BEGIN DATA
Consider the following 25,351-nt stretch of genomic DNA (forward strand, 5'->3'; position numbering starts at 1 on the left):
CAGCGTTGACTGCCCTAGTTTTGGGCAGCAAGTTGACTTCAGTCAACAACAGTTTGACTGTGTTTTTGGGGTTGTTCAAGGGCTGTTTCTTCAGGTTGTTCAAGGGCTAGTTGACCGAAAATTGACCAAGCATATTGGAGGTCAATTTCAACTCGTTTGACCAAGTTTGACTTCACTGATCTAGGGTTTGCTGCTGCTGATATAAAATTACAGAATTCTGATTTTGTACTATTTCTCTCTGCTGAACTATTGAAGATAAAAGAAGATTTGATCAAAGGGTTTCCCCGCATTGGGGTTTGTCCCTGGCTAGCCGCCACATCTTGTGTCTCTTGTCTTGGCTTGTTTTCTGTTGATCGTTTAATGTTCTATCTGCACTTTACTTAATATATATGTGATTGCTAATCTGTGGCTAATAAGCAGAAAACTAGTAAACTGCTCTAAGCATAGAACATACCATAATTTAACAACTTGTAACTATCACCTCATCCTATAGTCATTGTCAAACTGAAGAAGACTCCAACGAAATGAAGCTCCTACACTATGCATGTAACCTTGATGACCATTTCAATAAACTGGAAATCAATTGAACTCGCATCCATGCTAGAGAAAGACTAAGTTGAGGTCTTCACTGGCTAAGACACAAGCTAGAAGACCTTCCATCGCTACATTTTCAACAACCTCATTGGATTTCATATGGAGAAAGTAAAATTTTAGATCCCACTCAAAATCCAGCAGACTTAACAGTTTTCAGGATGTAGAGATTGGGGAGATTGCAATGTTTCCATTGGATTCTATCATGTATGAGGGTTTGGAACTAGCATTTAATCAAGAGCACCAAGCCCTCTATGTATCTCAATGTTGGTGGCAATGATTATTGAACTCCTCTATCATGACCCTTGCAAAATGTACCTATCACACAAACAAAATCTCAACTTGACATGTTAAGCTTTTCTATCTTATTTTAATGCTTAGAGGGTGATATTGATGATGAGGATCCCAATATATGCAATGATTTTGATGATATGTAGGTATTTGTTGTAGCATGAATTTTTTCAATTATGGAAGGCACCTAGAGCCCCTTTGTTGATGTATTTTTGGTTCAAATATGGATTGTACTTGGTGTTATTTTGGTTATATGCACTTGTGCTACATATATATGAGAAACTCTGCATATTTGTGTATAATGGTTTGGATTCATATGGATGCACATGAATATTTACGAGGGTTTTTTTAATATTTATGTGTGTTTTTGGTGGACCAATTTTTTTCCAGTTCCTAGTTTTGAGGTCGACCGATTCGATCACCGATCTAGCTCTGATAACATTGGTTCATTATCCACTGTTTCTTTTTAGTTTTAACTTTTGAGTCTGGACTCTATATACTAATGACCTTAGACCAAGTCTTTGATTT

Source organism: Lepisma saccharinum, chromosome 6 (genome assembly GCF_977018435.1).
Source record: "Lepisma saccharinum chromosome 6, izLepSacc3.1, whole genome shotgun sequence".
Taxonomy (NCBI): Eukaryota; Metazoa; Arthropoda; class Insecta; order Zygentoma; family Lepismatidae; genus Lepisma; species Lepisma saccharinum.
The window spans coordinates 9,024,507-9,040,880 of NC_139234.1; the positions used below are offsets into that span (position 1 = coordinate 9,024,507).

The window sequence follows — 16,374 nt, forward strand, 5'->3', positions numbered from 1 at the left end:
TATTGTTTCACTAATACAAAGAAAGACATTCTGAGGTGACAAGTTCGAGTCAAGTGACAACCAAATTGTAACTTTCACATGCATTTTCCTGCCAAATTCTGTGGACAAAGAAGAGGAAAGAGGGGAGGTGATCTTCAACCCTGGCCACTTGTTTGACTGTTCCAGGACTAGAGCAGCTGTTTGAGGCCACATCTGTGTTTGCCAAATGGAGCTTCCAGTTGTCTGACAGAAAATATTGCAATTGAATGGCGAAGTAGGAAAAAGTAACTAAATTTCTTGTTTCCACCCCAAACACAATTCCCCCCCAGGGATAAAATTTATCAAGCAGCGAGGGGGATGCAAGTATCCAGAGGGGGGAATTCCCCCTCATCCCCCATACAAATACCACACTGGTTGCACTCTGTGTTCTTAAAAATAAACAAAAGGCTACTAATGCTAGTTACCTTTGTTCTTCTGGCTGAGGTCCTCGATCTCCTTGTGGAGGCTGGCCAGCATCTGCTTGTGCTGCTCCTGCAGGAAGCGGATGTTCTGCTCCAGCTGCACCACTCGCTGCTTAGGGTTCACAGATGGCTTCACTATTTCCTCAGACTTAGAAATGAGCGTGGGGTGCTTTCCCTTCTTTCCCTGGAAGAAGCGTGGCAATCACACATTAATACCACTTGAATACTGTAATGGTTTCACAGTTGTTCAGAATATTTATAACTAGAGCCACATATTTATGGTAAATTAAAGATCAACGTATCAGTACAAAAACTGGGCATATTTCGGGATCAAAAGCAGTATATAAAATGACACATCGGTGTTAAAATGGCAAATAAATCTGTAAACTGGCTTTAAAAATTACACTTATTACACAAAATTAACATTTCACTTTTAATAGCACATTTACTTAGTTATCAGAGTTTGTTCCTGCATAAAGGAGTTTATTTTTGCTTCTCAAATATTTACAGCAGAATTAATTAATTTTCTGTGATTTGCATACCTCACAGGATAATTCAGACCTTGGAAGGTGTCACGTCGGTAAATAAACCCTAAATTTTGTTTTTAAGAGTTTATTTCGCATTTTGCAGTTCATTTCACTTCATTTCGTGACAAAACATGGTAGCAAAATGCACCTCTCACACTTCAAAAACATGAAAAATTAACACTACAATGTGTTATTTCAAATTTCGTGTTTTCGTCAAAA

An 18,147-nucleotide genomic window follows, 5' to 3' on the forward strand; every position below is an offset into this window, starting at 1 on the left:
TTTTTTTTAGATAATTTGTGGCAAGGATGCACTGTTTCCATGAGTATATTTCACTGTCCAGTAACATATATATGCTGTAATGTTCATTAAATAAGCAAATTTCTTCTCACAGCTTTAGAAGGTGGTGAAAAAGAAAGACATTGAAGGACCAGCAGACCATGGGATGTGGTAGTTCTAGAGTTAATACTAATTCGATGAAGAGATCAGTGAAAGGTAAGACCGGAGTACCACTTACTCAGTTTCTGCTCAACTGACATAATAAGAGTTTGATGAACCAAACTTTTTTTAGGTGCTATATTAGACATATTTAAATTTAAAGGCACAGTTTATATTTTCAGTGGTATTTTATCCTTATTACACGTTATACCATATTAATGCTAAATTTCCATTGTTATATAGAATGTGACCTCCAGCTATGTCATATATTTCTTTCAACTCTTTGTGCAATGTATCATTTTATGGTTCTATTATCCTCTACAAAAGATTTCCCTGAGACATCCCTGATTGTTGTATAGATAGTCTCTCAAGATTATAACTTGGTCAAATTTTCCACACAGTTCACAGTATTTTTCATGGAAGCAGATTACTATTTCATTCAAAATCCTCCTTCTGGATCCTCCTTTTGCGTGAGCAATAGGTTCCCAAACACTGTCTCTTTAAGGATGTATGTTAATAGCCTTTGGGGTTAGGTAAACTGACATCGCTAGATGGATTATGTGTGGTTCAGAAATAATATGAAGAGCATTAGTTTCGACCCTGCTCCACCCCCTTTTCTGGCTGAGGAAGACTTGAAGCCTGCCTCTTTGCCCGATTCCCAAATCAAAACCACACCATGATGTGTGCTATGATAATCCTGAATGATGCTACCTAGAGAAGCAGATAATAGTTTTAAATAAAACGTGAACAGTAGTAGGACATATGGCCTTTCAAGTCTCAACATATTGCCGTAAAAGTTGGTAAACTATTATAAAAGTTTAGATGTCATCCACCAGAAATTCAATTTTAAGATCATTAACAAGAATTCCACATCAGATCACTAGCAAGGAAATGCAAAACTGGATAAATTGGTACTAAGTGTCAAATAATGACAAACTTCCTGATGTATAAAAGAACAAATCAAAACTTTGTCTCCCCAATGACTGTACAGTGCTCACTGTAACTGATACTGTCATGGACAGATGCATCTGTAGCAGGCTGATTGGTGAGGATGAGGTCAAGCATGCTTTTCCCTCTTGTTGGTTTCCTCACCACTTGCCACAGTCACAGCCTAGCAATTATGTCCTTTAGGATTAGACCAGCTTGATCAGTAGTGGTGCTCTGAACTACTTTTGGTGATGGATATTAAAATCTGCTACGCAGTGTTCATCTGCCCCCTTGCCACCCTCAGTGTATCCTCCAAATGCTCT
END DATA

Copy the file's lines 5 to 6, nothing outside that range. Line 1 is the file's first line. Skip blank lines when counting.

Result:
Taxonomy (NCBI): Eukaryota; Metazoa; Arthropoda; class Insecta; order Zygentoma; family Lepismatidae; genus Lepisma; species Lepisma saccharinum.
The window spans coordinates 9,024,507-9,040,880 of NC_139234.1; the positions used below are offsets into that span (position 1 = coordinate 9,024,507).